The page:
The old expression warns us against putting all our eggs in one basket. It originally meant to keep your options open generally, but it certainly applies to investing. For most people saving for retirement, a diverse portfolio can curb excessive risk while still giving you the opportunity for growth.
Overconcentration harms investors in Kansas City
A financial advisor who recommends a client put their retirement nest egg in a single investment or small number of investments is overconcentrating and may be held liable for negligence.. This is defined as convincing a client to invest too much of their money in a single issuer and/or asset class. Overconcentration may not be the result of bad intentions, such as when an advisor becomes convinced that a particular investment is a “sure thing” and that all of their clients should put as much money into it as possible. But a responsible advisor would understand that market volatility and other factors can turn a “sure thing” into a disaster.
$1.6 million in damages
In a recent example, the Financial Industry Regulatory Authority (FINRA) recently ordered a former financial advisor to pay one of her ex-clients $1.66 million after almost wiping out the client’s retirement savings. Over the course of four years, the client’s accounts went from a value of nearly $715,000 to $26,842. A FINRA arbitration panel ruled that the advisor mismanaged the accounts by investing the money in leveraged 300 percent gold bull ETFs.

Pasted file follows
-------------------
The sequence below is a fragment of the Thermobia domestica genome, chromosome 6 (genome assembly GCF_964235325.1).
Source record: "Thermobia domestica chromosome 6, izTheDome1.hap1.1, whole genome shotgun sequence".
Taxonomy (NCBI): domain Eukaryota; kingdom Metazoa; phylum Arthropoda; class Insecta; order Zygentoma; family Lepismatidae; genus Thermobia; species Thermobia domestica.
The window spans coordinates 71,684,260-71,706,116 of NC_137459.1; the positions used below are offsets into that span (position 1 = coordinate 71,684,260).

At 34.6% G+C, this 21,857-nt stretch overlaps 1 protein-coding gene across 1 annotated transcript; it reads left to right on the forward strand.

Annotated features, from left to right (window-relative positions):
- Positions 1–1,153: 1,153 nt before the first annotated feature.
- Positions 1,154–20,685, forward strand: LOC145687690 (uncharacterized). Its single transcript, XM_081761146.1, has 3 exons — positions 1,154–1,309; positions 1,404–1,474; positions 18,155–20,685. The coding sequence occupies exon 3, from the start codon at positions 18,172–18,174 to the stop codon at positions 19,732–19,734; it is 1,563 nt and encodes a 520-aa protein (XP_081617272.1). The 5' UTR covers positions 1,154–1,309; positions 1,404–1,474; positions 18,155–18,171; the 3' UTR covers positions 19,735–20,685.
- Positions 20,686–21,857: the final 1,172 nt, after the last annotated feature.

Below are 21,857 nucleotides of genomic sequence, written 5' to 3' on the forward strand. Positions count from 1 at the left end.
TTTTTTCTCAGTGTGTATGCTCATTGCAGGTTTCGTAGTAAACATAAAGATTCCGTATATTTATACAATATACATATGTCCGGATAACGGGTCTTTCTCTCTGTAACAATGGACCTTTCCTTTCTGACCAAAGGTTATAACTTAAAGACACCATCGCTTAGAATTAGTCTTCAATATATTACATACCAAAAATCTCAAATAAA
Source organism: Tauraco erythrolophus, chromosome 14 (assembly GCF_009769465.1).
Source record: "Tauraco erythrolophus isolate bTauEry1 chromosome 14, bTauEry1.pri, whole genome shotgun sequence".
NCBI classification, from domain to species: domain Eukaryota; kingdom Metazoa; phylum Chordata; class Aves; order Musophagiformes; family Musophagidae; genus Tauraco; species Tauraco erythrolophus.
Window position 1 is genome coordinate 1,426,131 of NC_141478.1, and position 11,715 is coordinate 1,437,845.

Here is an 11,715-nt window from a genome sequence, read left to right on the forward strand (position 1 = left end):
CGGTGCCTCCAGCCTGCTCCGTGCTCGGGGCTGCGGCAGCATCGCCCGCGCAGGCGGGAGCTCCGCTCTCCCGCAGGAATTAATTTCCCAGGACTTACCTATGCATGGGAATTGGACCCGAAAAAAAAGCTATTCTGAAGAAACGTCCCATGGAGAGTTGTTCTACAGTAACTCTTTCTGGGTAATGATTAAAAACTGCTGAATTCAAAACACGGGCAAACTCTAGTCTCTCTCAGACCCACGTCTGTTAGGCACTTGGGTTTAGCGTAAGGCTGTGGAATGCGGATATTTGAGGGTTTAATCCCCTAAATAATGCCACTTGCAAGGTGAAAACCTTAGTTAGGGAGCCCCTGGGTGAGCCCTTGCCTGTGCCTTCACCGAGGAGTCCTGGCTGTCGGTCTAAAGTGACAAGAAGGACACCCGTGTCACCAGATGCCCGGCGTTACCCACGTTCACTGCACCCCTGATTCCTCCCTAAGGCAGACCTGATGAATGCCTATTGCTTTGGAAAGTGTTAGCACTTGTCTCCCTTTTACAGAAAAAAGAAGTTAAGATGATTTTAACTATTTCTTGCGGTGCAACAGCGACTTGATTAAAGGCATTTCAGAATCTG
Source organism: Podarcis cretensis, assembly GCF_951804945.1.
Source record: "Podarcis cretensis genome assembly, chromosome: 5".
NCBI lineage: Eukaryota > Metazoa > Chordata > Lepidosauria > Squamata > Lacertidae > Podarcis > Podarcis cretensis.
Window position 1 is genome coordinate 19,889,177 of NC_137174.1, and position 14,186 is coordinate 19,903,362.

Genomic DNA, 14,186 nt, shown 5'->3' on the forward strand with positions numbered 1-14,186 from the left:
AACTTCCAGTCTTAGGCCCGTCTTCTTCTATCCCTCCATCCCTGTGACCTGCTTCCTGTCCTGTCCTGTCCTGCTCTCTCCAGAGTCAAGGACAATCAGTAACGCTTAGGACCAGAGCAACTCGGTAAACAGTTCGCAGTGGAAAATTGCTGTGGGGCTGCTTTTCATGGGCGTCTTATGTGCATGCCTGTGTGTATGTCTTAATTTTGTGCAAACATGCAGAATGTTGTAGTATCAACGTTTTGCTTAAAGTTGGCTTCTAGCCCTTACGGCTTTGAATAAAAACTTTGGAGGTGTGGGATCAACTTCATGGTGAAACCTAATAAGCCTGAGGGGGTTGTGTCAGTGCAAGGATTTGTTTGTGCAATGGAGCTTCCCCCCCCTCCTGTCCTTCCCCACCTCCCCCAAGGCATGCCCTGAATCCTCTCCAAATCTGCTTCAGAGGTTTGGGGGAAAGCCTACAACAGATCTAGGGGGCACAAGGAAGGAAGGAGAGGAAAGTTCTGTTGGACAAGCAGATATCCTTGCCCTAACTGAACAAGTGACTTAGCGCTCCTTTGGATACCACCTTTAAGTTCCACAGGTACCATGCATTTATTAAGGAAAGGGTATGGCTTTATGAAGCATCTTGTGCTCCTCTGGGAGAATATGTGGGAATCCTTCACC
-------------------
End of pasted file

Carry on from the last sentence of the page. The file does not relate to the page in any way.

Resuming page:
There are always risks associated with investing. But financial advisors owe their clients a legal duty to take reasonable steps to avoid unnecessary risk of loss. Violating that duty and your trust as a client through overconcentration is unacceptable.
If you think you have been a victim of over-concentration, please reach out to us for a free consultation.